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Re: Question about spreading I/O accross multiple datafiles for a tablespace

From: JEDIDIAH <jedi_at_nomad.mishnet>
Date: Fri, 17 Sep 2004 17:03:25 -0500
Message-ID: <slrnckmo31.or.jedi@nomad.mishnet>

On 2004-09-17, Howard J. Rogers <> wrote:
> G Dahler wrote:

>> I was thinking of creating just a couple of tablespaces (LMT, auto
>> allocation) now (one data, one index) and spread the load accross many
>> disks. I do not have hardware raid, the disks are mirrored with sun volume
>> manager (aka disksuite, I know there is a write penalty but I can live
>> with that)
>> But according to what I read, if I try to to this, and use LMT with auto
>> allocation, oracle will not spread the load. I could use uniform extent
>> size, but I would then have to segregate tables by size, which will be as
>> worst has before when come the time to run one of the vendors scripts.
> No, you wouldn't. Not much, anyway. Just create 5 different tablespaces (10,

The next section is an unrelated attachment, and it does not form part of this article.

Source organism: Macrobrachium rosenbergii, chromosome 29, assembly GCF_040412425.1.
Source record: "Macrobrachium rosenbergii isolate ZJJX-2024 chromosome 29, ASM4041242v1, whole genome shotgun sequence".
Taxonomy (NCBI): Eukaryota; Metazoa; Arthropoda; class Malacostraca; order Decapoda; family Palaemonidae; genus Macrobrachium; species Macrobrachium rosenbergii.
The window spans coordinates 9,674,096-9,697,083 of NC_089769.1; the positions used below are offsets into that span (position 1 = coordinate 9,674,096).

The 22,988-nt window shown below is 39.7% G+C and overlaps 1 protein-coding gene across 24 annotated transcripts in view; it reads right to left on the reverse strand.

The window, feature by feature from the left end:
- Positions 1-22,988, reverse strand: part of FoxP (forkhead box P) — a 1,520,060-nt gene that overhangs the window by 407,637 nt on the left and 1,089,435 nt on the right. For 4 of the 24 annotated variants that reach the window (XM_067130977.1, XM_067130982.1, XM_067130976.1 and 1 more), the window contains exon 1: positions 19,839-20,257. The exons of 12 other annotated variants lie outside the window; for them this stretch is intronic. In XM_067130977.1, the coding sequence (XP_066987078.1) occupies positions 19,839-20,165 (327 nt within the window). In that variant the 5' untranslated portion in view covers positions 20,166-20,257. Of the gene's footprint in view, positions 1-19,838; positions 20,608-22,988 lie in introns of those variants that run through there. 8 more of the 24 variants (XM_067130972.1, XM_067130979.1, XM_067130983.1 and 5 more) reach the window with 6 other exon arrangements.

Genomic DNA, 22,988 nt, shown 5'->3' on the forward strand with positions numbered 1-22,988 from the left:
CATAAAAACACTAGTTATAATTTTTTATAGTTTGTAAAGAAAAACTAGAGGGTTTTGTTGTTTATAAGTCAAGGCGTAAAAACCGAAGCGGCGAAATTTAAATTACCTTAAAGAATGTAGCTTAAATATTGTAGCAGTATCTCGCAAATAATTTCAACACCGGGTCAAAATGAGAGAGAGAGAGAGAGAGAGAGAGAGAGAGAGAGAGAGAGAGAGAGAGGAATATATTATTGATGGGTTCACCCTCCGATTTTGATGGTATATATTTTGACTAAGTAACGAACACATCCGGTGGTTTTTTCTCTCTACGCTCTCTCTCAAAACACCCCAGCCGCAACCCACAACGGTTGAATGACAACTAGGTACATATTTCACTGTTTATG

> if you still insist on separating indexes from tables), each using 64K,
> 1MB, 8MB, 64MB and 256MB extents. Those are the same extent sizings that
> the autoallocate method uses. Feel free to miss out some of these sizes if
> you never have tables that small or that big. Then just create a table in
> whichever tablespace seems most appropriate at the time. If you get it
> horribly wrong, the 'alter table X move tablespace Y' command will be your
> friend.
> So now your vendor-generic scripts arrive, mentioning no tablespace, and
> mentioning no storage parameters. Your job would be to add a 'tablespace X'
> clause to the end of each 'create...' statement, and that's it.

        Oh, that's all?

> If one of your vendor's scripts creates something in the "wrong"
> tablespace... who cares? Just move it to something more appropriate when
> you get the chance. Otherwise, leave it be... because it really won't
> matter if a big table has got thousands of small extents by accident.

        Better yet, script these changes based on actual workloads. Then you won't have to worry about guessing wrong when you try and tweak 100's of create statements.



	vi isn't easy to use.				 |||
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	vi is easy to REPLACE.

Received on Fri Sep 17 2004 - 17:03:25 CDT

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